Serial testers and cursory checks: India's flawed generic drug trials business

HYDERABAD (Reuters) - Vasudeva Prakash left his job as a mechanic in Hyderabad three years ago for what he calls a more lucrative career: taking part in clinical trials on generic drugs.

A woman talks on a mobile phone as she walks past the closed research facility of Semler Research Centre in Bengaluru, India, October 13, 2016. REUTERS/Abhishek N. Chinnappa

For two years, Prakash participated in trials of drugs being tested to treat HIV/AIDS and other diseases for contract research organizations (CROs) hired by global pharmaceutical companies. The drugs tested at Indian CROs have been key in getting several hundred medicines approved for sale around the world.

Yet, Prakash did not follow international guidelines for testing – and the CROs that hired him didn’t require him to. He says that to earn more money he would participate in back-to-back trials on different drugs with gaps of only a few weeks or even a few days, instead of waiting the 90 days that the World Health Organization recommends.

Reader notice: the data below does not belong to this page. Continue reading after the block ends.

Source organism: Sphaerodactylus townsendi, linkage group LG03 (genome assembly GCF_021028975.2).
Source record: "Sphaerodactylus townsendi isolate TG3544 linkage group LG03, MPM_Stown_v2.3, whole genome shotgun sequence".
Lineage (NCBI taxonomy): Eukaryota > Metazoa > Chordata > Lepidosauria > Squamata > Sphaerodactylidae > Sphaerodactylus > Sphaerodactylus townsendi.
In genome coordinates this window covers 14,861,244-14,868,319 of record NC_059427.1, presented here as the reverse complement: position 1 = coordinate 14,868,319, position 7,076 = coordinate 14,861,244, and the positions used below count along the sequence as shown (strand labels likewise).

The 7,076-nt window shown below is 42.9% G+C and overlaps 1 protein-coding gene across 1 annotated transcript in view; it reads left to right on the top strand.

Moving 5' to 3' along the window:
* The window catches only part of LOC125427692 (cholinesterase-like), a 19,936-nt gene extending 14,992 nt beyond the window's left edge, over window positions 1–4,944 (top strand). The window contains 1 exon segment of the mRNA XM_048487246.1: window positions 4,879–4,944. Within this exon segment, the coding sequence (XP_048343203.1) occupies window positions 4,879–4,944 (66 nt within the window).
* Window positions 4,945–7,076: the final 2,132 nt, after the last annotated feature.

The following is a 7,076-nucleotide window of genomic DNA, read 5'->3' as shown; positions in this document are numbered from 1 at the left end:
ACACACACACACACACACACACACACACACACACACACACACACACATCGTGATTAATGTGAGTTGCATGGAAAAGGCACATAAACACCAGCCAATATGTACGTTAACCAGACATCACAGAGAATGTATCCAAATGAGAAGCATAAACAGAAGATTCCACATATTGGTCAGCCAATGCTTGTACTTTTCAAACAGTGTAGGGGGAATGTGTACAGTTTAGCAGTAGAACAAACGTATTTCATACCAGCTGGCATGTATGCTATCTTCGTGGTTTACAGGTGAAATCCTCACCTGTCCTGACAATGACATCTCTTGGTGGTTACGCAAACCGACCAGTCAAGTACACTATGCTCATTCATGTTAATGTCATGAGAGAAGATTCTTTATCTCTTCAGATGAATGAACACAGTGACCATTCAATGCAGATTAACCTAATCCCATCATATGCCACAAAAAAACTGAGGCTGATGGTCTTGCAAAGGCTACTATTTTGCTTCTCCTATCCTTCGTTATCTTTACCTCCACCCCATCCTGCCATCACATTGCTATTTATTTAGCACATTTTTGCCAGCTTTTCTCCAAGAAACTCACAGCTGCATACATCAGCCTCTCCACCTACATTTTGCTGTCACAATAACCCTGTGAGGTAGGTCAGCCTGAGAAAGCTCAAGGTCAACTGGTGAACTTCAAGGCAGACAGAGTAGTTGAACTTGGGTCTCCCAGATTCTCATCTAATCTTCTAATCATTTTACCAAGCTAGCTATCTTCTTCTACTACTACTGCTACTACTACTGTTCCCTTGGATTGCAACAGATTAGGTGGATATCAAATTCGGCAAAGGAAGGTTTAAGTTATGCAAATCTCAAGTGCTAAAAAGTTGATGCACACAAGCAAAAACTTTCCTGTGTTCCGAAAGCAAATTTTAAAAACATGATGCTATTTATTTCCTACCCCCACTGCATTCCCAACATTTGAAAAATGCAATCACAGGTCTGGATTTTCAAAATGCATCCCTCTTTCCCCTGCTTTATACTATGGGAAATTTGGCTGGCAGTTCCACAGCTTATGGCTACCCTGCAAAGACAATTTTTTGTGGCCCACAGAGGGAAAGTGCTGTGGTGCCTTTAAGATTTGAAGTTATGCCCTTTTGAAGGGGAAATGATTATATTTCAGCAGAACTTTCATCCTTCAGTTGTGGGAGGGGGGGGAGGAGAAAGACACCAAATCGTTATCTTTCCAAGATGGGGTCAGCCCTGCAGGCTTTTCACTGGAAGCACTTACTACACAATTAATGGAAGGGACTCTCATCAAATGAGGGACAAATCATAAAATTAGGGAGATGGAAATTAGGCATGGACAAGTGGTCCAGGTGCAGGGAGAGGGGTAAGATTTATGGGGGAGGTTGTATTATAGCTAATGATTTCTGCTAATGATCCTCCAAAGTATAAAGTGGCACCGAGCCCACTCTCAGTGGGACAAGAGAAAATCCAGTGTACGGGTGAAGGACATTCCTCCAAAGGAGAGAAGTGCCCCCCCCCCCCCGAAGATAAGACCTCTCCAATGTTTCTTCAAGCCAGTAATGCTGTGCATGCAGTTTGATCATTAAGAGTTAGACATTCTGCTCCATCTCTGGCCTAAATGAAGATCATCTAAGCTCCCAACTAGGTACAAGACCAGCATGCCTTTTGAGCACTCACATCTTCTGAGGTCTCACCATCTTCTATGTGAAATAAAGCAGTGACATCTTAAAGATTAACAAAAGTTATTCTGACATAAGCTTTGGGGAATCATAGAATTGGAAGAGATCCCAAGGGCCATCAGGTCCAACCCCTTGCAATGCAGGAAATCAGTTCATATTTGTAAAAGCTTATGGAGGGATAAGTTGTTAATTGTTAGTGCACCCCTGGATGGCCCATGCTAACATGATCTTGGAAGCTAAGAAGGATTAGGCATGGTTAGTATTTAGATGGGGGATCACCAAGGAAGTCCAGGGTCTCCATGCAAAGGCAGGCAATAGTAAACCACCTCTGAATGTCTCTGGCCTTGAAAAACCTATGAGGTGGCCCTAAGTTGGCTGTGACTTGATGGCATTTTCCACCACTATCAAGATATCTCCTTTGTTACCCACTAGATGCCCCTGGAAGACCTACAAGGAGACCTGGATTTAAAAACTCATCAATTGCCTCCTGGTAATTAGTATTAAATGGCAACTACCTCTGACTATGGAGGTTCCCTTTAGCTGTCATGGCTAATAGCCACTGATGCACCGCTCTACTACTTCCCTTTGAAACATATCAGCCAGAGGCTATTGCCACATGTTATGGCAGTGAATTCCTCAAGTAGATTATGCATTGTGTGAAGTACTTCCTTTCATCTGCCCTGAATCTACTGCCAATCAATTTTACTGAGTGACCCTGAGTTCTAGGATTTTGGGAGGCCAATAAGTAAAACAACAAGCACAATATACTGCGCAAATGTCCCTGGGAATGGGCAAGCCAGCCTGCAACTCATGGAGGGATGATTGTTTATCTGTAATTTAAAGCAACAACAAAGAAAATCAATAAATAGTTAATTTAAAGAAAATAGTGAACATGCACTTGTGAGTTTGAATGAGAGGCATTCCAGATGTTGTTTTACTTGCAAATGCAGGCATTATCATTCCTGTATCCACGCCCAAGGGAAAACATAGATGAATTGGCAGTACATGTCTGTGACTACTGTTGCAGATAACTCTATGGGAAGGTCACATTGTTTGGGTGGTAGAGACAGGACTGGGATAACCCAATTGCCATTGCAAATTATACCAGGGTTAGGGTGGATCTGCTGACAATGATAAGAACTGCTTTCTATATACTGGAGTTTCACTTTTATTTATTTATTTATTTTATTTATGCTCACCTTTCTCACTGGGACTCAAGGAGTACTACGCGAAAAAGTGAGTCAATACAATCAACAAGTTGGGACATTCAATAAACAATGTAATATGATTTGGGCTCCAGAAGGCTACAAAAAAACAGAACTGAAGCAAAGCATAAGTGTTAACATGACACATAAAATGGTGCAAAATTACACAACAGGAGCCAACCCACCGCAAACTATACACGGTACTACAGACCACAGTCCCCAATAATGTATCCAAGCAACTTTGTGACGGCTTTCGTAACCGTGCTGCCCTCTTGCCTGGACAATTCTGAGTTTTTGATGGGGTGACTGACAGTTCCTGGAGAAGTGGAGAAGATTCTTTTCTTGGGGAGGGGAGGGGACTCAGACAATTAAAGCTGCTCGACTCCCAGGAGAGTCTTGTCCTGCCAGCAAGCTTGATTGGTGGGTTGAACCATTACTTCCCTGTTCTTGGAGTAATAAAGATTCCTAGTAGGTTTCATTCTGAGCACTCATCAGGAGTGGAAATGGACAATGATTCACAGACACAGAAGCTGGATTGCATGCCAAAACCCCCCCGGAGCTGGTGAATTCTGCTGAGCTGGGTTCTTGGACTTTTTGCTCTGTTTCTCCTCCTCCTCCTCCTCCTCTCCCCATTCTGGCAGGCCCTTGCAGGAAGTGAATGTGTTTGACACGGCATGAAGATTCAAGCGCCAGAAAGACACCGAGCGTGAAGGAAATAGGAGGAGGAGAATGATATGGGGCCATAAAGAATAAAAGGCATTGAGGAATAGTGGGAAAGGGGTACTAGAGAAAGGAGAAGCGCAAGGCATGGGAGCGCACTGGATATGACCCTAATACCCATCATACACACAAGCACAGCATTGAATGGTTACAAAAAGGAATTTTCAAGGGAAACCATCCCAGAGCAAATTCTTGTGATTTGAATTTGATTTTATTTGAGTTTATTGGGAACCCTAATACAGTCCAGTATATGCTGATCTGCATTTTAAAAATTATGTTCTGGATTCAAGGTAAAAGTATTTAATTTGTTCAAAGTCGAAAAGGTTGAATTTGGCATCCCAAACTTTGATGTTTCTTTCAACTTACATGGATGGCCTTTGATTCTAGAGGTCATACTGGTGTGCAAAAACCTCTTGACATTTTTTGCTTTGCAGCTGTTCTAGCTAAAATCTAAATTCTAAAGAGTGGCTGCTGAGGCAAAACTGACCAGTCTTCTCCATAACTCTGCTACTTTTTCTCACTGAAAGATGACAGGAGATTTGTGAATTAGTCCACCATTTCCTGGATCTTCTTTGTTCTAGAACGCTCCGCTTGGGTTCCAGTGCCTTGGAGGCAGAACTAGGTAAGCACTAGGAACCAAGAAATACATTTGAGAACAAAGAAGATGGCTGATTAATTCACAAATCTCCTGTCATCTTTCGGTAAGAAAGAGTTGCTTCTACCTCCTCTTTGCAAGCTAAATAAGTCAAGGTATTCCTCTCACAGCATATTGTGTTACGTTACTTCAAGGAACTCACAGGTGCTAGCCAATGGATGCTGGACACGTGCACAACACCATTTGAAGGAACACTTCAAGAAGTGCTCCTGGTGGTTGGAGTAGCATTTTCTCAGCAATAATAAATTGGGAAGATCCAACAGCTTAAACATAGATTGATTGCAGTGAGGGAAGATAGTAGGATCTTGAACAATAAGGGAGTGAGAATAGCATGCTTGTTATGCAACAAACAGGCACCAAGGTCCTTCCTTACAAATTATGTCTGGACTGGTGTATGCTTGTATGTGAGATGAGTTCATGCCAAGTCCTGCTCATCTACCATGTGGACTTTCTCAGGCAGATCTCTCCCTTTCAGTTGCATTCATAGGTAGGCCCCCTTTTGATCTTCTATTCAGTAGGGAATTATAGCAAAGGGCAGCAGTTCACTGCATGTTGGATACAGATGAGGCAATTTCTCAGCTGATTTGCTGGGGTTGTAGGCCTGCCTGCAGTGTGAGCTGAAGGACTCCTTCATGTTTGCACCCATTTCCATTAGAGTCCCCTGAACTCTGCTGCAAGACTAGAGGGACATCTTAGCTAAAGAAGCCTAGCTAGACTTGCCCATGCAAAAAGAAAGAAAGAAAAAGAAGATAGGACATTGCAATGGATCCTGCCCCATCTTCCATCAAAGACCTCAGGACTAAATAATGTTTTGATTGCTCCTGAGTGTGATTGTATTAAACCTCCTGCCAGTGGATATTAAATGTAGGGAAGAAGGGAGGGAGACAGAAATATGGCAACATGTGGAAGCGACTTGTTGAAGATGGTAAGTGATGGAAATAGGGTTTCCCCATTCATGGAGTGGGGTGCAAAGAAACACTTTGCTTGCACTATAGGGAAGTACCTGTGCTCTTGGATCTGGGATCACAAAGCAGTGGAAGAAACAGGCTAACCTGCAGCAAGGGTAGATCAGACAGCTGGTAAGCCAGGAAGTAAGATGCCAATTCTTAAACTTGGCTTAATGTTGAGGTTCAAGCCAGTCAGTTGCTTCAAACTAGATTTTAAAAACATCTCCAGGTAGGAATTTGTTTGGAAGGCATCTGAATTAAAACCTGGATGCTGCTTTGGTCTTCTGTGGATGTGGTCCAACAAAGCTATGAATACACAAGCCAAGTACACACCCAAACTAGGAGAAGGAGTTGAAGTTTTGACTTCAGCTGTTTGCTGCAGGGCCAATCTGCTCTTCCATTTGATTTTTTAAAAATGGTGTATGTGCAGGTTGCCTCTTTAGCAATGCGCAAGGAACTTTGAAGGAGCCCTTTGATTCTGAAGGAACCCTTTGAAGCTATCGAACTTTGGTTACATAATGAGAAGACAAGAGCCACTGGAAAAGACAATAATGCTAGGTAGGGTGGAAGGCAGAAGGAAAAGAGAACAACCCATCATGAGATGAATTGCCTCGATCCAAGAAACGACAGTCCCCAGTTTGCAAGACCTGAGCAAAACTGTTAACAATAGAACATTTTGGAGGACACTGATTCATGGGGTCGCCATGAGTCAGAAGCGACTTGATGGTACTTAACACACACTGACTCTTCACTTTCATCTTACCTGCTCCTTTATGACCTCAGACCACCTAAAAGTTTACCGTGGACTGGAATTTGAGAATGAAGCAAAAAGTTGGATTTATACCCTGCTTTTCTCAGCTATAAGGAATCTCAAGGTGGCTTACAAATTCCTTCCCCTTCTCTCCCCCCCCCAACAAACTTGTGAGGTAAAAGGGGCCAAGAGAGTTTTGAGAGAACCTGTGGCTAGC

Half of more than a dozen volunteers interviewed by Reuters across four cities - Chennai, Hyderabad, Bengaluru, and New Delhi - also said they waited much less than 90 days between trials. In the past three-to-four years, they said they spent several months at a time in different cities so that they could participate in as many studies as possible.

Prakash provided documentation proving he underwent trials with short gaps at Apotex Research Pvt Ltd, owned by Canadian drugmaker Apotex Inc; Lotus Labs, owned by U.S. generics giant Actavis; Ethics Bio Lab, owned since last year by U.S. drugmaker Par Pharmaceutical Inc; and India’s Semler Research Center Pvt Ltd, among others. Ethics Bio and Apotex did not respond to requests for comment. Lotus Labs and Semler said they had systems in place to check for cross-participation by trial volunteers.

The guidelines of the WHO, which decides on approvals for drugs sold in several countries dependent on United Nations programs for basic medicines, are not legally-binding for the CROs. While India has guidelines on clinical trials, they don’t specify the length of time participants should take between trials.